President Biden’s student loan forgiveness program has student loan sufferers everywhere breathing a sigh of relief — literally.
The good news is, that money is not going to count as earned income as far as the federal government is concerned.
That means you aren’t going to be federally taxed to death on the sum of money that’s knocked off your student loan bill.
The BAD news is, that money just might make you liable for state taxes on the forgiven sum of money.
That means that you just might receive a tax bill from your state for that money — they are going to count it as earned income on top of your salary and wages.
It’s always something, right?
What States Are Going To Tax Student Loan Borrowers On Their Forgiven Money?
Now, not EVERY state is going to be affected by state taxes on the money.
States which follow the federal treatment here will likewise exclude debt forgiveness from their own state income tax bases. But, for a variety of reasons, not every state does that.taxfoundation.org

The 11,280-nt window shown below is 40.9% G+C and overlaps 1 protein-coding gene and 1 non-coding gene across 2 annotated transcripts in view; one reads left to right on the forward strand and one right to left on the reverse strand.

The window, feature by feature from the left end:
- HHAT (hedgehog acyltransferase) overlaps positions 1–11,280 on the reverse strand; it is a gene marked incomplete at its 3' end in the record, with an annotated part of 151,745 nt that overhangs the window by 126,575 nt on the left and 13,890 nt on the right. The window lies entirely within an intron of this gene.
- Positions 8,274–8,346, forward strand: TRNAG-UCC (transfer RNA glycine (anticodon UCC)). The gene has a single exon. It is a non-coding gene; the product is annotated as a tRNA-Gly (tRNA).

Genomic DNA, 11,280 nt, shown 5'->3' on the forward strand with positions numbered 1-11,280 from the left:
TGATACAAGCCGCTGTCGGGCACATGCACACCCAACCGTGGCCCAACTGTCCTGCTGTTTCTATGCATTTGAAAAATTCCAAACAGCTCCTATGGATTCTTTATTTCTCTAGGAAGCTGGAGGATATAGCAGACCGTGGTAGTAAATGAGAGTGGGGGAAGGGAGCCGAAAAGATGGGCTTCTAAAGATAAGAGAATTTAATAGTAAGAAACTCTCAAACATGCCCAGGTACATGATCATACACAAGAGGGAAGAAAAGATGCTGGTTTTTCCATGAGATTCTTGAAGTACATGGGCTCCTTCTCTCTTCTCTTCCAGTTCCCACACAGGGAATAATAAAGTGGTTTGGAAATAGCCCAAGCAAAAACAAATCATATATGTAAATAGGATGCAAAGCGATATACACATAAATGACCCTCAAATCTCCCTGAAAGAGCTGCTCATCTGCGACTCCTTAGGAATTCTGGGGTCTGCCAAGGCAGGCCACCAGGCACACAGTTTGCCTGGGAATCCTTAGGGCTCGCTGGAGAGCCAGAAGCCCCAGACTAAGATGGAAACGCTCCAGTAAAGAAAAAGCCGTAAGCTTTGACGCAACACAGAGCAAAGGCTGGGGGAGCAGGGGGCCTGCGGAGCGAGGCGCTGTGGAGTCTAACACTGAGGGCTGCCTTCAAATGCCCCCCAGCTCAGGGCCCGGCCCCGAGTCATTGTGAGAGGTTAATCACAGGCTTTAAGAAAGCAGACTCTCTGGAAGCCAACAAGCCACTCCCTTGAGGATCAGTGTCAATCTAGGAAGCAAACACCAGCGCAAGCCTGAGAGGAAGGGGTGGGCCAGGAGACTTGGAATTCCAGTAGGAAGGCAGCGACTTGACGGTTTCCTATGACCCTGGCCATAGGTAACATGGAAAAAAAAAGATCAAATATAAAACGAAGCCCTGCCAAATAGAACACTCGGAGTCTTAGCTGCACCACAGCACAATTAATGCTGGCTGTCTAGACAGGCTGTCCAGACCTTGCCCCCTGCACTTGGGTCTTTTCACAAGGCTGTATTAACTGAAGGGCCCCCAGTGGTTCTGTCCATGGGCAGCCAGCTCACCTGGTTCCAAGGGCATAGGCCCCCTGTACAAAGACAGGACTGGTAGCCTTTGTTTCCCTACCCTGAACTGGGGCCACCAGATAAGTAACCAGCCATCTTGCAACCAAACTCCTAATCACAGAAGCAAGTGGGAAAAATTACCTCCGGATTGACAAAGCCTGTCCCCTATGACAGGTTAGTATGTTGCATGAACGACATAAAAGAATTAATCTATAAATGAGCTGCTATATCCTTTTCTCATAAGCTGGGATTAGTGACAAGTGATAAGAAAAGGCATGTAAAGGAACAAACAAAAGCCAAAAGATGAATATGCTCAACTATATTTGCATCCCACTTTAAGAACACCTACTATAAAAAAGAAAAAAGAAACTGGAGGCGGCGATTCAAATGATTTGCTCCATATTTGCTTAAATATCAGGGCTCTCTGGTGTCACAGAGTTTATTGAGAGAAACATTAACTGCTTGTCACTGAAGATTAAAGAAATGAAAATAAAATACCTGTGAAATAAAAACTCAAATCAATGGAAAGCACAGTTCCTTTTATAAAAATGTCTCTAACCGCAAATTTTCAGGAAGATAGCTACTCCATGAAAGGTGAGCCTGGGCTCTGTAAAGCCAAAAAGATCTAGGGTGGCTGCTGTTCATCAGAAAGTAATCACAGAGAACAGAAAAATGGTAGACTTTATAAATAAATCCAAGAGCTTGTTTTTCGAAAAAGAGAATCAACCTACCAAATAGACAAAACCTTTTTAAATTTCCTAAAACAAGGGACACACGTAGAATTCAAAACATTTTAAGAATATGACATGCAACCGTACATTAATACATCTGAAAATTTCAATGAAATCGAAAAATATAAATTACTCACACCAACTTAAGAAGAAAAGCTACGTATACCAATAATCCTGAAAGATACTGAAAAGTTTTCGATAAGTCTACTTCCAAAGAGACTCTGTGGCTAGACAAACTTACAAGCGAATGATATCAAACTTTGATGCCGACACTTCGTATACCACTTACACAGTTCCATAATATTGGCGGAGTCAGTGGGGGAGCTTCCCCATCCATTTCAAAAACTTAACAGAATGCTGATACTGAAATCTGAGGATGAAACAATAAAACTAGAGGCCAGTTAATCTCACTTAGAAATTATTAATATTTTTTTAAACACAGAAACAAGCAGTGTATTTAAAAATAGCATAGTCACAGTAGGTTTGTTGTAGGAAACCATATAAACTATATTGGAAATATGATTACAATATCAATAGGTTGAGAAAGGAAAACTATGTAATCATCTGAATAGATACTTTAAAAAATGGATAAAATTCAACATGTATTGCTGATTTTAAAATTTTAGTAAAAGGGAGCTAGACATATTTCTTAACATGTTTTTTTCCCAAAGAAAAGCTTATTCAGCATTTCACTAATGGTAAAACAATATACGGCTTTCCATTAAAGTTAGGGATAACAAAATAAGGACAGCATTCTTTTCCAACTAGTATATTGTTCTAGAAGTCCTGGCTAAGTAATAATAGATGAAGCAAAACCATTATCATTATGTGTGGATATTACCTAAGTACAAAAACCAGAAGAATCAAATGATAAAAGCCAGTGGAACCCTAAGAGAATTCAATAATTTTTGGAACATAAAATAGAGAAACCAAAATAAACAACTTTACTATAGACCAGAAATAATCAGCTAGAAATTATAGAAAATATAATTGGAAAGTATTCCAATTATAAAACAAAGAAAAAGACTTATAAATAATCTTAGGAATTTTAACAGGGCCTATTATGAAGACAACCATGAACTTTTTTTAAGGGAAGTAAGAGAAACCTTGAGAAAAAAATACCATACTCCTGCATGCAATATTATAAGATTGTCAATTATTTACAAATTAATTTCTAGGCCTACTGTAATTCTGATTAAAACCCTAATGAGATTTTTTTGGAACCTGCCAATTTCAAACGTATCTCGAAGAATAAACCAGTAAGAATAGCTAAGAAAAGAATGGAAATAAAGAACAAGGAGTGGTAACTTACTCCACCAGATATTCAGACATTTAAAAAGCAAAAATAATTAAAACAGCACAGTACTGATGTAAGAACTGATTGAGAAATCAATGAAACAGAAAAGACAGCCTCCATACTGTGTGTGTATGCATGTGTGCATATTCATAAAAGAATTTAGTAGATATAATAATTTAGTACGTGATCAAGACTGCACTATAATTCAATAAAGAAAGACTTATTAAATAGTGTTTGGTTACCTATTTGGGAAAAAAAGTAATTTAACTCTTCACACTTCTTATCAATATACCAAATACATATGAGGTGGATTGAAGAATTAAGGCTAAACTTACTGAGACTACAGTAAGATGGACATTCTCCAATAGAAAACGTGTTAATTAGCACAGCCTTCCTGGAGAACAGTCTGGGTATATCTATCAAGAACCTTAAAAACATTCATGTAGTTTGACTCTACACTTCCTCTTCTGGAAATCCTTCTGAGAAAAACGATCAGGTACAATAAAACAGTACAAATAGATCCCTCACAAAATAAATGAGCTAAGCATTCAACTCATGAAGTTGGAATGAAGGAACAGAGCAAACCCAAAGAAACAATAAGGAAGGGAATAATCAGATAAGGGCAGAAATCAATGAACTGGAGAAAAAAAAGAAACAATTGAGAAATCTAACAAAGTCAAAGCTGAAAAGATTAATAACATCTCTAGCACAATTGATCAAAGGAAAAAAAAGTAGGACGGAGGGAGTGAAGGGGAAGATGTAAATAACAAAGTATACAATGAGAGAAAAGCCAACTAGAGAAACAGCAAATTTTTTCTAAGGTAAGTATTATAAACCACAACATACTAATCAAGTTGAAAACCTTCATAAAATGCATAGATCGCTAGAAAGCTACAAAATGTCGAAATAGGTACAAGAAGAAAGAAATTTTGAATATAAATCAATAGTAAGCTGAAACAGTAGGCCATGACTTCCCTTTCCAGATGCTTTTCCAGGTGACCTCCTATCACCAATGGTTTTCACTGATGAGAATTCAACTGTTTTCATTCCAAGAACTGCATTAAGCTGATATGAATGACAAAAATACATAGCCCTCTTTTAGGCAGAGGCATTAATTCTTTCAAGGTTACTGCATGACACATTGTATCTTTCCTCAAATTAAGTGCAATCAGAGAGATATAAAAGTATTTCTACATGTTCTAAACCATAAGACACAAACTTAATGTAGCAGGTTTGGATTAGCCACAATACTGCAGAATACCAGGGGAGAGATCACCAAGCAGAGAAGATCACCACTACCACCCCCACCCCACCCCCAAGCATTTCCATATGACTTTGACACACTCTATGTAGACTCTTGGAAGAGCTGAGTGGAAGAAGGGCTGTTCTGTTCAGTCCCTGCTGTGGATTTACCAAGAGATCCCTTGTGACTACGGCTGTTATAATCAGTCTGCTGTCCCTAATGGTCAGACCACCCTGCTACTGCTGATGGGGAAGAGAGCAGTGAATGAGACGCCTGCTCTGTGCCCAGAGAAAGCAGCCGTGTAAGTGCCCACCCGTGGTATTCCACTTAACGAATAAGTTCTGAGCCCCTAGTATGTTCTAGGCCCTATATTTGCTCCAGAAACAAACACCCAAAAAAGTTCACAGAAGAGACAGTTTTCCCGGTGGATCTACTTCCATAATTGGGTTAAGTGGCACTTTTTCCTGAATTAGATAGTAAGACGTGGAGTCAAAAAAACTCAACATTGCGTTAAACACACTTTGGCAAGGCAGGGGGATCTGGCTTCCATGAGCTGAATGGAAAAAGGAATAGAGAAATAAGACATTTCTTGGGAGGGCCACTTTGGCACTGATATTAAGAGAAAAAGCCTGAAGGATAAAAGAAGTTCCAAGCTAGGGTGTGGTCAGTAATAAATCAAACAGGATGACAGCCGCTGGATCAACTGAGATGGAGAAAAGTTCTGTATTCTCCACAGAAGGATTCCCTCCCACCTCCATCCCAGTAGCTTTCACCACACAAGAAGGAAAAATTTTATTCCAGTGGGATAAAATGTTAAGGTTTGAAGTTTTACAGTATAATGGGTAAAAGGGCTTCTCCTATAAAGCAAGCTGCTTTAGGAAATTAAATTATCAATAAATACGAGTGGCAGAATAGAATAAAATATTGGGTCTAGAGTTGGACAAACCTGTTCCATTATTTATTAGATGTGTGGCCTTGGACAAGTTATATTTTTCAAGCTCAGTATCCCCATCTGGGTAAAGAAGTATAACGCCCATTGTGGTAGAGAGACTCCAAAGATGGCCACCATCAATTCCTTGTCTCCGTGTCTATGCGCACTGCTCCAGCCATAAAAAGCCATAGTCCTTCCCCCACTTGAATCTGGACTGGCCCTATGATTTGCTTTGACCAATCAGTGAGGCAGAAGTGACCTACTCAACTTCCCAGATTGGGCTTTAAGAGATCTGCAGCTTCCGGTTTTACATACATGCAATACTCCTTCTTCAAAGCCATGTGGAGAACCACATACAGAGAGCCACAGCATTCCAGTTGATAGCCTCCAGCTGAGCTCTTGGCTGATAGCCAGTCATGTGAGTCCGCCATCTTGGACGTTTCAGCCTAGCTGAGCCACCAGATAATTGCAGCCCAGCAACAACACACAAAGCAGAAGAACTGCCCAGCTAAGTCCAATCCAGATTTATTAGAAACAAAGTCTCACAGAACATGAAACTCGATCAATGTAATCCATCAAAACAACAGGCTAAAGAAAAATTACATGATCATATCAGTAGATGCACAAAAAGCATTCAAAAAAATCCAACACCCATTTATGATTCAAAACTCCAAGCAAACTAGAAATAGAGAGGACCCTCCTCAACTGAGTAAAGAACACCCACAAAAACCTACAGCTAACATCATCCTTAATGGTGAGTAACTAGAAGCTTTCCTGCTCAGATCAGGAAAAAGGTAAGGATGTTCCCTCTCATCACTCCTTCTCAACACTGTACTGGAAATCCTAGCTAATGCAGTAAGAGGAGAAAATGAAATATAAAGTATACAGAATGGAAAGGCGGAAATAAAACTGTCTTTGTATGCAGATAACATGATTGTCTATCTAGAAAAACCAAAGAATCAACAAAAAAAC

There’s a whole lot of legal talk about how and why states may tax the money.
Basically, some states use the federal tax laws as a jumping off point for their own state laws.
Some states follow the guidelines strictly, and some states kinda follow it loosely but do their own thing.
So, I guess the thing you are really wanting to know is if your state is going to be one of the ones that end up taxing the money.
Now, it’s important to note that none of this is guaranteed. States still have time to adjust their tax laws, making the money non-taxable.
BUT, they may just decide they want their part of the pie, so to speak.
The states that might decide to tax you on your student loan forgiveness are outlined by taxfoundation.org.\
If you live in Arkansas, Hawaii, Idaho, Kentucky, Massachusetts, Minnesota, Mississippi, New York, Pennsylvania, South Carolina, Virginia, West Virginia, or Wisconsin, you might see a state tax bill.
Do you see your state listed? If you live in one of these states, and you aren’t sure what to do, it is important to talk with a tax professional. They can walk you through the process, and probably give you some guidance.